The Hilton it was not. The drinking water came from a bucket dropped into a well. We brushed our teeth and washed our dishes at a sink in the backyard. The shower was also an outdoor affair. A cat and her kitten tangled underfoot. We slept on narrow beds in the back room of the house, dozing off to the sound of bird songs or the yelping of jackals in the nearby hills.
The days slipped by in their own quiet rhythm. While my friends would reach the beach by means of a creaky minibus that slowed to a jogger’s pace along the route’s steeper inclines, I would often opt to walk along the coastal route, passing by a landmark known as Skala Parus, or Sail Cliff, and then alongside sheer cliffs in a palette ranging from slate gray to red-brown, abruptly giving way to large smooth rocks and a sea of subtly changing shades, at times a turquoise green, in other instances navy blue. Sometimes I would find myself completely alone; less often, I would pass by small groups of campers in tents or couples lolling in the shallow surf.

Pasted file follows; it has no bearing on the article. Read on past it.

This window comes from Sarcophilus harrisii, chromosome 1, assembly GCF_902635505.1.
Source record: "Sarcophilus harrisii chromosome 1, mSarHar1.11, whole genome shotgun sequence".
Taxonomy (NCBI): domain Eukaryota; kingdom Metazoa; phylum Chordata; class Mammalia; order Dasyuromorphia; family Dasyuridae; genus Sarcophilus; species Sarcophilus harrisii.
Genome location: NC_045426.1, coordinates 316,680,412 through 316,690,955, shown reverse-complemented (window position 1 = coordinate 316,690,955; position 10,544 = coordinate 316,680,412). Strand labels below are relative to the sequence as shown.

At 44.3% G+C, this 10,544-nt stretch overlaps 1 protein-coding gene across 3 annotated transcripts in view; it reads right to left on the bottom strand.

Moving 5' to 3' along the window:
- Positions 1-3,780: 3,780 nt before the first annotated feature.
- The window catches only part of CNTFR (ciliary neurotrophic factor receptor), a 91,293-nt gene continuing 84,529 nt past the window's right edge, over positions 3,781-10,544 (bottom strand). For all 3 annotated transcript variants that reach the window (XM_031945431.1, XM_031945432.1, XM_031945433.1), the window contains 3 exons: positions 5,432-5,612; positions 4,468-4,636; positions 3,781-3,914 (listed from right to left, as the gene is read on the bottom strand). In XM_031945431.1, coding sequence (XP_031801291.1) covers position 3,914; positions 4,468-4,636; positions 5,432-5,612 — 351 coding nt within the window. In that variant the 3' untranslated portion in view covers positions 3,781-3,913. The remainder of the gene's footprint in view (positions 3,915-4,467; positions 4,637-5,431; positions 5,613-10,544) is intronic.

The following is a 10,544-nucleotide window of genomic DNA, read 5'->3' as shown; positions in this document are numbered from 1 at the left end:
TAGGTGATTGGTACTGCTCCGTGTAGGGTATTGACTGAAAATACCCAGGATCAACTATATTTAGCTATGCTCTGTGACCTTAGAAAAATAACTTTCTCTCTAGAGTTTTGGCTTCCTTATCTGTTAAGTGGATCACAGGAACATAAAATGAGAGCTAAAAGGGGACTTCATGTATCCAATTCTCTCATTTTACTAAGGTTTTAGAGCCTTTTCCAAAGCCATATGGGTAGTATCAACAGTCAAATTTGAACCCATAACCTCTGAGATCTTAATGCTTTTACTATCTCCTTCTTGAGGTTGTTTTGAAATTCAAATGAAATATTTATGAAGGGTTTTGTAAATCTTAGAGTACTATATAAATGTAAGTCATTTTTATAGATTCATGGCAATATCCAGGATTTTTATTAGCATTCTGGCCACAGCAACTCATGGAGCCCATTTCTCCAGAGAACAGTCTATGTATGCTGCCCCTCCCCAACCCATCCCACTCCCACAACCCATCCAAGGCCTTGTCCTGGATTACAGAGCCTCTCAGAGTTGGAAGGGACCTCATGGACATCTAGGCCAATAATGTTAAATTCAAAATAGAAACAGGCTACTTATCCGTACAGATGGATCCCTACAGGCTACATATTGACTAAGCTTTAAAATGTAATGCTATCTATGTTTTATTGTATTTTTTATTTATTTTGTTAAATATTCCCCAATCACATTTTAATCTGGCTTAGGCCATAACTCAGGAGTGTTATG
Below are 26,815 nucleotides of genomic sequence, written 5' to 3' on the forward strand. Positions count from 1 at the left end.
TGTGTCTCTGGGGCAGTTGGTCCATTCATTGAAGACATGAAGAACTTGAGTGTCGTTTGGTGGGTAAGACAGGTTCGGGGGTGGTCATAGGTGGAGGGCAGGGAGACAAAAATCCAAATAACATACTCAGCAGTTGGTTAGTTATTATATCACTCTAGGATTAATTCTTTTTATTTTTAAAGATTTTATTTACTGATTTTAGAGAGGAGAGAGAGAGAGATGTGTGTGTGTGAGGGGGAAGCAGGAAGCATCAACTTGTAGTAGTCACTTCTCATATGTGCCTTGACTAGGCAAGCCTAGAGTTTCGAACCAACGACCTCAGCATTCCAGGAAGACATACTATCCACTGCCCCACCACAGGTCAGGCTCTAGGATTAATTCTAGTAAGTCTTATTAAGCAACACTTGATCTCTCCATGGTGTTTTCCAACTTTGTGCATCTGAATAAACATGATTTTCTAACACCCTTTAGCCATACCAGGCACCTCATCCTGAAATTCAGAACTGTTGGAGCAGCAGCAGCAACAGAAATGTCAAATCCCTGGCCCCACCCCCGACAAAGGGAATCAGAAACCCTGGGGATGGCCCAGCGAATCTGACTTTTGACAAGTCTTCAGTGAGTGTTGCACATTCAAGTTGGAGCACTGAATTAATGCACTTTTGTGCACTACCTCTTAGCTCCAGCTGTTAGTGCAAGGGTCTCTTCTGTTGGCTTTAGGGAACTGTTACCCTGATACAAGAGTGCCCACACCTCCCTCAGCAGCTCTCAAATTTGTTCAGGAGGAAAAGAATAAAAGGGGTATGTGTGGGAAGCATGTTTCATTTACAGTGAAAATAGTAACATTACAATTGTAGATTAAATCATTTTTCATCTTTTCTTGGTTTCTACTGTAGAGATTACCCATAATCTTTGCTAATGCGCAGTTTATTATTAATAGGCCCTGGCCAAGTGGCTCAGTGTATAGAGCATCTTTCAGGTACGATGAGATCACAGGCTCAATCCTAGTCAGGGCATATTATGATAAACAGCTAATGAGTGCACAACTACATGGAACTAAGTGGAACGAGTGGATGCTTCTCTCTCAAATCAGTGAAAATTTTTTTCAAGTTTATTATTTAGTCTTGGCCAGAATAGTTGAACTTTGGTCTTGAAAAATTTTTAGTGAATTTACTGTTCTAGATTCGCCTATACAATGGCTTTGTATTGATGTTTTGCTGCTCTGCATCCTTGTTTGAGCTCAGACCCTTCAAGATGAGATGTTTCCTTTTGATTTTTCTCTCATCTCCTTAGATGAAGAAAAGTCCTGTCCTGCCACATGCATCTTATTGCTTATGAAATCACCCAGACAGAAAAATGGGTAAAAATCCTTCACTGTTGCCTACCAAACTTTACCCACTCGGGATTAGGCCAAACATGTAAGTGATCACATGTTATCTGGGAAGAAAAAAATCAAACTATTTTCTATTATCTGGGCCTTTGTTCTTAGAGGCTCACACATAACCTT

Once reunited with my friends at the public beach, the day would melt away in an unhurried mix of swimming, dozing on an air mattress and lazing in the shallow surf. A dozen or more excursions were offered locally, to include visits to mysterious ancient tombs known as “dolmens,” rafting or mud baths, but I was content to stay put and chat, catching up with the ups and downs of my friend’s life over the past seven years. The one outing I did make was in the company of my friend’s daughter — a three-hour excursion on horseback with a stop to swim in a pristine, deserted lake nestled high in the hills, teeming with a riot of vegetation.
In all the years I’ve been swept away by the natural beauty of this area, it’s had the air of a somewhat forgotten corner of paradise. But could things be changing soon? It’s been rumored among the locals that none other than Prime Minister Vladimir Putin is building a summer residence just a few kilometers down the road from the village proper.This supposition is substantiated by the presence of a grandiose sign proclaiming a special building project and a guardsman’s booth at the entrance to a newly constructed road that disappears into the hills. Locals say you can no longer stroll east along the coast from Praskaveevka without running into special forces who will block your passage.